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Several NASCAR races probably won’t run full fields this year, and that’s a good thing Jerry Markland/Getty Images

Most NASCAR races include a standard 40-car field, but nearly a fourth of the cars that enter a Cup Series race don’t stand much of a chance of winning.

Yet each year, we see 40 cars in nearly every race, with the same handful of drivers finishing near the back. It’s good for drivers from smaller teams to get chances to compete at the highest level, and at certain races — like Daytona or Talladega — those teams can compete and get some exposure.

But often times they’re out competing simply not to finish last, and they can interfere with drivers who are actually competing for a win. Imagine how frustrating it would be if a driver in 39th place caused a caution flag late in a race that impacted the result. It’s not ideal, but NASCAR could have a few races this year where the field is a bit smaller.

Related: In a video, NASCAR explains is fascinating new car inspection process

A recent roundtable discussion on Motorsport discussed how there were a few races last year that didn’t include a full field, and there are a few smaller teams like BK Racing who might not compete in the Cup Series in 2018 for financial reasons.

A condensed field would be a major positive for the quality of racing in the Cup Series. Some analysts have suggest 35 or 36 cars for each race, and that would be a good start. A 35-car field would be much more preferable to 40, and they could even go as low as 32 or 30 and improve on the quality of racing.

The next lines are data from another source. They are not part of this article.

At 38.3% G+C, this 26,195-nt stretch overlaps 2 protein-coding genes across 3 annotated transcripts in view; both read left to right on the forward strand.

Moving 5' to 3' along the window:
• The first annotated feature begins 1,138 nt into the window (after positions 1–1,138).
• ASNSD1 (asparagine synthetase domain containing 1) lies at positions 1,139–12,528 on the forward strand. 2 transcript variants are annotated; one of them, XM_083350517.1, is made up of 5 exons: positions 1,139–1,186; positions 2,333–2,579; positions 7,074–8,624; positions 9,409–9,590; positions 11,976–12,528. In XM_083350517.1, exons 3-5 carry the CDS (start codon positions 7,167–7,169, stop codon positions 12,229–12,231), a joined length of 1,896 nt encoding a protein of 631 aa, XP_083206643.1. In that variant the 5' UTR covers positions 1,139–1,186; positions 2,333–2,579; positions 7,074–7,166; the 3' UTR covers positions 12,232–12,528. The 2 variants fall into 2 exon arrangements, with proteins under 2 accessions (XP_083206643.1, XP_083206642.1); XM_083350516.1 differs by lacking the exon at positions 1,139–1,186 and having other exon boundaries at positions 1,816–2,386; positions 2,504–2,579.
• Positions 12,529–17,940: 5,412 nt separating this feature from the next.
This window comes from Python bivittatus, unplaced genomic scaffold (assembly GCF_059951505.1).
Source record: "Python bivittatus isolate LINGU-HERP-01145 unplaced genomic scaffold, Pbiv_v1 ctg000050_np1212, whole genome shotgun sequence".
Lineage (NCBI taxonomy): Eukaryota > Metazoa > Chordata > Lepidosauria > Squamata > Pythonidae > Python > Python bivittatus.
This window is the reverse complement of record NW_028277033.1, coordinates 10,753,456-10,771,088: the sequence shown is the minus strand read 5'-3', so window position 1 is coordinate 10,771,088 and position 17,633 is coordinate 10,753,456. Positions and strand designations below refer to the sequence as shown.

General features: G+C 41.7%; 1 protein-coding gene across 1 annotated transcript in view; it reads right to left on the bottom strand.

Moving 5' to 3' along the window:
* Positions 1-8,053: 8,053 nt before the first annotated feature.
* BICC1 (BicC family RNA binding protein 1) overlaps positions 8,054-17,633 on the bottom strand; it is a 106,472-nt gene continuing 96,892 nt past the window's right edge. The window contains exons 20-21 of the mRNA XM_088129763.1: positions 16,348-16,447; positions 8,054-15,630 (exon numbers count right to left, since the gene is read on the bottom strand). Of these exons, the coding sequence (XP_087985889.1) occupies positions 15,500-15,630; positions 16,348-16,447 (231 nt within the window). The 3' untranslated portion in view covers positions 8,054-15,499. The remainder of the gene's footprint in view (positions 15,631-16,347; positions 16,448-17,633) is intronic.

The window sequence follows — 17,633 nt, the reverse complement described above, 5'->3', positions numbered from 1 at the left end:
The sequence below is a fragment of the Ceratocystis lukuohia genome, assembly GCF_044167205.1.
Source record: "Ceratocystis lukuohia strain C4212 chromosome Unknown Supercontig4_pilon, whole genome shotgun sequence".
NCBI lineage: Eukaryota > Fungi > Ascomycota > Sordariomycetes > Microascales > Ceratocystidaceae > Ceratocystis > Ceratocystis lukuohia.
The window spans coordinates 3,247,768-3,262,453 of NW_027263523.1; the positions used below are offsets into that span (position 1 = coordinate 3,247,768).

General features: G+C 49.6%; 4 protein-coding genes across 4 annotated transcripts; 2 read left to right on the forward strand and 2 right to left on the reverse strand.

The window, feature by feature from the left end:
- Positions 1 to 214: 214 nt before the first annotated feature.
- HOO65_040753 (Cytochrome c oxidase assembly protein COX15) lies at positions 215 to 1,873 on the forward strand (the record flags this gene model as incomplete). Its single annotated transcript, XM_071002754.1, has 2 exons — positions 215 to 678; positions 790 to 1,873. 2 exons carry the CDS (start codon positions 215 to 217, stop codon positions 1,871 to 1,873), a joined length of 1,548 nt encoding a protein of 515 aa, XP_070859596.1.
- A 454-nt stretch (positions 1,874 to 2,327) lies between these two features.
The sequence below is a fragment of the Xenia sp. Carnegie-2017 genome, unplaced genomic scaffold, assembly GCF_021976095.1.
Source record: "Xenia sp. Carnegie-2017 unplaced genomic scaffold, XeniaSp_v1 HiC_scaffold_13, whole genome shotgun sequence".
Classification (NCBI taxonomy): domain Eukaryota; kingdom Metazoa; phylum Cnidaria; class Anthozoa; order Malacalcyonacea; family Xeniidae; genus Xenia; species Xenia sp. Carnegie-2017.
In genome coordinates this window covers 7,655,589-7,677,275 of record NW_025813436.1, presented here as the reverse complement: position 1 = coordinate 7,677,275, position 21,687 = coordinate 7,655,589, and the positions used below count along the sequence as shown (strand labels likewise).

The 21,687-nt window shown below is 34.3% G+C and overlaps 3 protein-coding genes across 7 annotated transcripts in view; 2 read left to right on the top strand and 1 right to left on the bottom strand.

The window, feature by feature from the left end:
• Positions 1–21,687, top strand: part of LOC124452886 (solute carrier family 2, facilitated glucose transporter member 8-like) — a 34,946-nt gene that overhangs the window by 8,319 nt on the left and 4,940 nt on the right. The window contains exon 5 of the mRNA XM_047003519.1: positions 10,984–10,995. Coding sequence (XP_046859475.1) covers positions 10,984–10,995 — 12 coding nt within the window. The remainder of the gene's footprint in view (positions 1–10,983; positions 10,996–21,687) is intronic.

Smaller fields would mean a more competitive field. There’s no need for fillers at every race. Sure, it looks great to see 40 cars on the track to start the race. But it doesn’t take long for the top drivers and teams to distance themselves, and often it doesn’t even take half the race before some smaller teams to be eliminated from contention.

It would be a bold move for NASCAR to shorten the field, and it might not ever happen. But the sport would see more quality races with a condensed field, and perhaps executives will notice the enhanced product when there aren’t as many cars on the track at certain races this season.

Cole Frederick About the author:
Cole Frederick is from a small town in Alabama, and he graduated from the University of Mississippi with a degree in journalism. He loves all sports - especially football and basketball - and quotes The Office frequently.
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